If you’re in the market for a new trailer, you’ve likely noticed two different types of trailers as you’ve begun your search: aluminum and steel. These are the primary materials used to make trailers, and while it may seem like a small difference, there are pros and cons to each material. Each type of metal has different features that may suit you better depending on what you’re looking to get out of your trailer.


When it comes to the purchase cost, steel is definitely the winner. Buying a steel trailer is cheaper than an aluminum trailer upfront, but you’ll want to keep in mind that steel requires a little more upkeep than aluminum does. With a steel trailer, you may have to invest in repainting and rust-proofing it every now and then, whereas, with aluminum, a quick acid bath will generally help keep it looking good as new. For that reason, aluminum trailers typically have a higher resale value than steel.


That brings us to the topic of corrosion. Aluminum has better longevity than steel and is less prone to rust. It does oxidize, which is why the aforementioned acid bath is good for it every once in a while, but you won’t need to worry about as many preventative measures with aluminum. One important question to ask yourself is what kind of environment will you be using your trailer in? If you plan on driving your trailer on salted roads in the midwest during winter, then your trailer is going to be more prone to rust. Also, consider the type of jobs you’ll be using it for. If you’re going to be hauling livestock, it’s important to know that the acidity of animal waste can eat through steel floors and corrode them faster.


Steel takes the prize in this category. Steel trailers are stronger and more rigid, meaning they’re less likely to bend or dent. However, it’s still important to know that aluminum trailers are mostly aluminum alloys, meaning they’re made of a combination of different types of metals with aluminum as the main ingredient. Aluminum alloy is stronger than pure aluminum, and some aluminum alloys are stronger than others. While steel is stronger, once it bends, it’s tough to get it back into its original shape. While it doesn’t take as much to bend aluminum, its flexible quality means small dents and bends can sometimes be repaired. One thing to ask yourself here is what kinds of surfaces you’ll be driving on. Aluminum is less likely to bend if you’re driving on mostly flat surfaces, but if you’ll be driving through rough terrain, you may want to consider steel.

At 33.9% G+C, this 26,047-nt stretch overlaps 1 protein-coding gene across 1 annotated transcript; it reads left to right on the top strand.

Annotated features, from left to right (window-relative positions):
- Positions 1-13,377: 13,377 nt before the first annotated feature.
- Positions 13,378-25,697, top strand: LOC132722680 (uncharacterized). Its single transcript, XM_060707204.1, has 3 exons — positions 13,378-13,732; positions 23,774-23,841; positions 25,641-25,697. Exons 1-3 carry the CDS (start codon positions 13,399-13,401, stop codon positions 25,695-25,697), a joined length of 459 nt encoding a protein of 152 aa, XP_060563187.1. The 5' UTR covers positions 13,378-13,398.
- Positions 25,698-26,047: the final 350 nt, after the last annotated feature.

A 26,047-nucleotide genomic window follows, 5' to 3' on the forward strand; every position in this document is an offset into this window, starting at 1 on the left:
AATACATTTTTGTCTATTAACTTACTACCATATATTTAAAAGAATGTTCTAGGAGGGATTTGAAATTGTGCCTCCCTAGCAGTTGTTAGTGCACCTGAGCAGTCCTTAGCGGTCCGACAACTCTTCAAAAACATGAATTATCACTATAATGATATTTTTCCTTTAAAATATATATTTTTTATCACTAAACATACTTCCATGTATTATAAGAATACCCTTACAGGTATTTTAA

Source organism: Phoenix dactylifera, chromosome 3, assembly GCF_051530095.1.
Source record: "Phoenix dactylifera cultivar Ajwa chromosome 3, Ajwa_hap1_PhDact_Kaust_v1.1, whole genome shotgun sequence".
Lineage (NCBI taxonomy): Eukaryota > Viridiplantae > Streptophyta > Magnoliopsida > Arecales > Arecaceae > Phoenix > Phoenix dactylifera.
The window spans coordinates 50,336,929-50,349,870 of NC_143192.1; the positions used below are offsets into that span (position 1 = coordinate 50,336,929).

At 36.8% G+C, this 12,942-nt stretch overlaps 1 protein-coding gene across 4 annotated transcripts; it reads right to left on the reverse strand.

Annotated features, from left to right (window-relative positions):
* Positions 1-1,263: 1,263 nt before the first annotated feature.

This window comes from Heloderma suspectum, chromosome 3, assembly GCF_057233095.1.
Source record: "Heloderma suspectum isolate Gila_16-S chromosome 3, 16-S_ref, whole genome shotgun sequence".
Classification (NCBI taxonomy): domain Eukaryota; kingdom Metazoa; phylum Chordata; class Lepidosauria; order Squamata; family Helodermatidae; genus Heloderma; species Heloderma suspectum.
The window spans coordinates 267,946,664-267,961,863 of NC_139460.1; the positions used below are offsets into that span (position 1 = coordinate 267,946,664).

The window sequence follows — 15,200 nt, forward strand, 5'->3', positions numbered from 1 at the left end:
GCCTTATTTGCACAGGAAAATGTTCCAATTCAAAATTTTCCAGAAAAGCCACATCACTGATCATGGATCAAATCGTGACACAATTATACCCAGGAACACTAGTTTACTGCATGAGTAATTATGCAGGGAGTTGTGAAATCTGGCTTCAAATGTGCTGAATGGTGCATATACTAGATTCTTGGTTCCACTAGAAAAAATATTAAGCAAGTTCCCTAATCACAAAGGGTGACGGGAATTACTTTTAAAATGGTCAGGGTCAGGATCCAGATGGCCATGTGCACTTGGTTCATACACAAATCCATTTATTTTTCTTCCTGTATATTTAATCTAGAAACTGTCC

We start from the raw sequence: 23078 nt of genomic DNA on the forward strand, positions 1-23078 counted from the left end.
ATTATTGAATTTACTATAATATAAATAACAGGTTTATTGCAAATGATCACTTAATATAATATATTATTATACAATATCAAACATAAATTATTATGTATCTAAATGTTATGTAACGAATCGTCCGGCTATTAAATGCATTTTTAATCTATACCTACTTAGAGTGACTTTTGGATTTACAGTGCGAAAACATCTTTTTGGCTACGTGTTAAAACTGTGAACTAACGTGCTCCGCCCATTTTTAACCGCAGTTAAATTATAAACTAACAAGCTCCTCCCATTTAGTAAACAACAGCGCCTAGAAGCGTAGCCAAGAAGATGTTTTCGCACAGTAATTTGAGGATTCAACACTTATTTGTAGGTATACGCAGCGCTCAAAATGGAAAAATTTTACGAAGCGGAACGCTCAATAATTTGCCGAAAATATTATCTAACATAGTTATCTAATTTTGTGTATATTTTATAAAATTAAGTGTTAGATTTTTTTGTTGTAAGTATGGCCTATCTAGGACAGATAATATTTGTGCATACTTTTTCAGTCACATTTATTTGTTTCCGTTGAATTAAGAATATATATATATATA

Finally, the weight is often one of the most important factors for people looking to purchase a trailer. The lighter your trailer is, the more weight you can haul. Aluminum is the best choice if you want to keep your trailer light, as it’s usually around 10-15% lighter than steel. A trailer with heavier weight means an additional workload for your truck, which in turn means your fuel economy won’t be as good. With aluminum, you can haul more in the same amount of time, and with the same amount of fuel than you can with steel.

Aluminum vs. Steel Trailers

In short, aluminum trailers are less prone to rust, lighter and typically have more longevity. Steel is cheaper and stronger. It really depends on what’s most important to you to say which type of trailer is best for you. Our staff at Kate’s Kars and Trailer Sales is here to help walk you through the process of deciding whether an aluminum or steel trailer suits you best so that you can put your new trailer to work as soon as possible. Contact us today to get started on figuring out which trailer is right for you!